Blitz Kids

Blitz Kids



The tale’s one told a hundred times before: school friends, a desire to turn passion for music into sounds of their own, and a gradual rise to prominence. But where Blitz Kids differ from the pack is in their focus, their drive, their ambition – this is a British rock band purposefully navigating its way up the ranks, now in possession of an album that few wouldn’t immediately brand a bona-fide breakthrough-in-waiting.

The new album sees the Crewe-founded four-piece wholly capitalise on the potential they’ve shown since emerging into the public eye(s and ears). Recorded stateside with John Feldmann – he of Goldfinger frontman fame and producer for the likes of Panic! at the Disco, All Time Low and Kelis – it retains a quintessential Britishness while benefiting from the collaboration. It’s gritty of lyric and honest of sincerity, yet melodically bursts with Californian rays. This is an immediate yet lasting, album.

And it’s not come together overnight – the roots of this band go way back, to when Joe James would walk to school, as an 11-year-old, beside the year-above Jono Yates. Known to the pair since they spent afternoons playing in sandpits was Nick Montgomery; and when teenage years descended and the itch to create music was finally scratched, the three came together to contest battle-of-the-bands events: Joe on drums at the time, Nick bass and Jono guitar. Influences – from emo to punk, post-hardcore to nu-metal – were assimilated, smelted, processed into firm future foundations.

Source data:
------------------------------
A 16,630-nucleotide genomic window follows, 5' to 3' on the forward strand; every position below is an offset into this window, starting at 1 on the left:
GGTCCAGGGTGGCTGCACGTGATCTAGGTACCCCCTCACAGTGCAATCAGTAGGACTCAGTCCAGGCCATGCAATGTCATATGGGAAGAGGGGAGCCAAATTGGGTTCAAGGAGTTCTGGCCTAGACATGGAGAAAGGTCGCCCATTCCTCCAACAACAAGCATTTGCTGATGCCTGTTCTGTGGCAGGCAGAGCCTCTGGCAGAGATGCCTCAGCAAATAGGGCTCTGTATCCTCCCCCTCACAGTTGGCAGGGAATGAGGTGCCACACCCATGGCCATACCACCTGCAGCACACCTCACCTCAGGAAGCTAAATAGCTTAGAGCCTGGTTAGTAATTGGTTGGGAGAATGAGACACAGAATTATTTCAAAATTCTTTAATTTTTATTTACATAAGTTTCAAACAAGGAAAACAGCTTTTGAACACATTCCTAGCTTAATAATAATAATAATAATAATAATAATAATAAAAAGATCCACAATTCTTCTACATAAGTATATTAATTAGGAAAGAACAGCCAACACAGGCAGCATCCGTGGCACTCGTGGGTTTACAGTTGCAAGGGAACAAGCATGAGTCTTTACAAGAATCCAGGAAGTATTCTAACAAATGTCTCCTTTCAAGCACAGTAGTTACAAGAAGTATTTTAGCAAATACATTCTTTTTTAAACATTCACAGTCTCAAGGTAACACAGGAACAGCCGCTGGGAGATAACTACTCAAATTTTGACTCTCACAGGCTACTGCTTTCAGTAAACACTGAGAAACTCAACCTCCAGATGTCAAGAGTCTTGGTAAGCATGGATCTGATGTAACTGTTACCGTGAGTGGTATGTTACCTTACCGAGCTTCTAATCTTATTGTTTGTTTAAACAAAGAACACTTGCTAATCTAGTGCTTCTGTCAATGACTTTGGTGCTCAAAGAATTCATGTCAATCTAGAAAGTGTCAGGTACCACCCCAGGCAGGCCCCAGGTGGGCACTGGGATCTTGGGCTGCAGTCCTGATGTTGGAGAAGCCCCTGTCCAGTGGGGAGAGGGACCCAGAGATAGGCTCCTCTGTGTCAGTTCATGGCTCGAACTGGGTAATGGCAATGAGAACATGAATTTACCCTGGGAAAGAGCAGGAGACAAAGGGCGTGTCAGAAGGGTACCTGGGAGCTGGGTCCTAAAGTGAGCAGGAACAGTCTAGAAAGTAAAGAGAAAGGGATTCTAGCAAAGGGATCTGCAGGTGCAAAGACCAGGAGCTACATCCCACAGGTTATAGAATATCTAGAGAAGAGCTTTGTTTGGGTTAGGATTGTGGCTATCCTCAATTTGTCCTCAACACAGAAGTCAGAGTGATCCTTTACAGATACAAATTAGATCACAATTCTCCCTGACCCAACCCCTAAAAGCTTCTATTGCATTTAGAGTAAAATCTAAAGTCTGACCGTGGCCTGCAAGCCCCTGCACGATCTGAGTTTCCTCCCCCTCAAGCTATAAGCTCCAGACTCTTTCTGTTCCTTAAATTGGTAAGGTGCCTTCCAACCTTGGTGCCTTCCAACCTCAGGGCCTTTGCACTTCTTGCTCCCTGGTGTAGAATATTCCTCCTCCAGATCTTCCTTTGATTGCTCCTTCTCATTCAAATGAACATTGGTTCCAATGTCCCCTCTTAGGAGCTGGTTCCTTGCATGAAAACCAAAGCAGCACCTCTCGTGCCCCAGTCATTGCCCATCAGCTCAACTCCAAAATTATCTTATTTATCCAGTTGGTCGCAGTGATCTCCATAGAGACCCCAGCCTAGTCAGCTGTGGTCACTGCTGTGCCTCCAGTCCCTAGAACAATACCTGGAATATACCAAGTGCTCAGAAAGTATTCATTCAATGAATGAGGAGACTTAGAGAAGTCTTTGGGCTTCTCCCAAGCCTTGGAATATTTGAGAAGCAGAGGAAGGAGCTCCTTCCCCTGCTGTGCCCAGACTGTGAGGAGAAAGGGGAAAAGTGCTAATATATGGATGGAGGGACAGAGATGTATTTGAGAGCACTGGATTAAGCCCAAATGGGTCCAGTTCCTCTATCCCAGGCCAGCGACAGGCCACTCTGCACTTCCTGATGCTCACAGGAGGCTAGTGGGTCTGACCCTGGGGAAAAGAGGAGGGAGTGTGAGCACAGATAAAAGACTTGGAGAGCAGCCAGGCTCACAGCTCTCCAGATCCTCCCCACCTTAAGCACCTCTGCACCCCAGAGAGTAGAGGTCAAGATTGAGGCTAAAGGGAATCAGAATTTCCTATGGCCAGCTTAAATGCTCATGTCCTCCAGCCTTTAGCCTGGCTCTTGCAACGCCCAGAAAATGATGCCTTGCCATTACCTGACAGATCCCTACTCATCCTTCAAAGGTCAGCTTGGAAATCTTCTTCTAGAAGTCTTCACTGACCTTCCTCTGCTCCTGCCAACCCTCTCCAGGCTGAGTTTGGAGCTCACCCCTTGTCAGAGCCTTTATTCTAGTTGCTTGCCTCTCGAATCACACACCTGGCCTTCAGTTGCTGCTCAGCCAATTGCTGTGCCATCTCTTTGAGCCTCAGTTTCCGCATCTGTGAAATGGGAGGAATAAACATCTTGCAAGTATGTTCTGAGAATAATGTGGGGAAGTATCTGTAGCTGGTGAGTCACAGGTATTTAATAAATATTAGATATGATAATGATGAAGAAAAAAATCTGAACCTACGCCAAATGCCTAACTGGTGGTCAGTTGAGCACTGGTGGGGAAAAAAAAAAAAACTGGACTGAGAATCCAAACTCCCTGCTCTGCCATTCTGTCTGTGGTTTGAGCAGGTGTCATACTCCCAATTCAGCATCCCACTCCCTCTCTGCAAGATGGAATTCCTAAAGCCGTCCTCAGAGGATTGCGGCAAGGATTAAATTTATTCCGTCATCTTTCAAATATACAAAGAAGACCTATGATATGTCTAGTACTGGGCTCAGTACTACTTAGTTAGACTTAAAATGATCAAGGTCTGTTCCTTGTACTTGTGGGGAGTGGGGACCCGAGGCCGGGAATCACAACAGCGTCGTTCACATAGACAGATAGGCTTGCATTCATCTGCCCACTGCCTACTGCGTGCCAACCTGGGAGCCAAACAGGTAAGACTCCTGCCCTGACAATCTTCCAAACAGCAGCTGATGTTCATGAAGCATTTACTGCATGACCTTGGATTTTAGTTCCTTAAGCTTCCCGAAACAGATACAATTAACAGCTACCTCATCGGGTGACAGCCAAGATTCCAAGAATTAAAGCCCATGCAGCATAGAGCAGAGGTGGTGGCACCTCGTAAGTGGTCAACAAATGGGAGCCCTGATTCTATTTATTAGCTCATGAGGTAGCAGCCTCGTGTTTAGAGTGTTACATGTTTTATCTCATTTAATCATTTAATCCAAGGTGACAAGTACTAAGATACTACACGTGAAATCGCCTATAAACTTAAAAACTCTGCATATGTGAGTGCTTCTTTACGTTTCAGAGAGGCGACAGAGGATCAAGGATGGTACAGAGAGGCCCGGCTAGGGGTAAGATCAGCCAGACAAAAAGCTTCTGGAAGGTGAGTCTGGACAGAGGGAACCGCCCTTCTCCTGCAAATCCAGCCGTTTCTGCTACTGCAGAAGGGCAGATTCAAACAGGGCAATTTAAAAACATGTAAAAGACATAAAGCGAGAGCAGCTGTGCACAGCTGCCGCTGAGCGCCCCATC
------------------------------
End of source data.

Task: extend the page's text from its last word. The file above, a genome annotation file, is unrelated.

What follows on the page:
Blitz Kids’ phenomenal live reputation, developed through tours with the likes of Kids in Glass Houses and Lower Than Atlantis, hasn’t been forgotten under the Los Angeles sun – the new songs were written with this side of the band’s appeal firmly in mind.

This band’s ambition is massive: their sights are set on headlining Reading and Leeds one day (when kids, Joe and Jono would camp at Leeds for their summer-break rock fix). “That’s our goal!” says Joe – and it’s not an entirely fantastical dream, either. With songs this radio- friendly but blessed with uncommon depth, Blitz Kids could see the new album propel them towards the vanguard of contemporary rock crews. “Pop” to this band is not a dirty word; to be popular would mean zeroing in on their long-held hopes, the zenith moment that they’ve been building towards since those grass-roots days. 


Never Die (Mini Album, 2012)
Vagrant & Vagabonds (Album, 2011)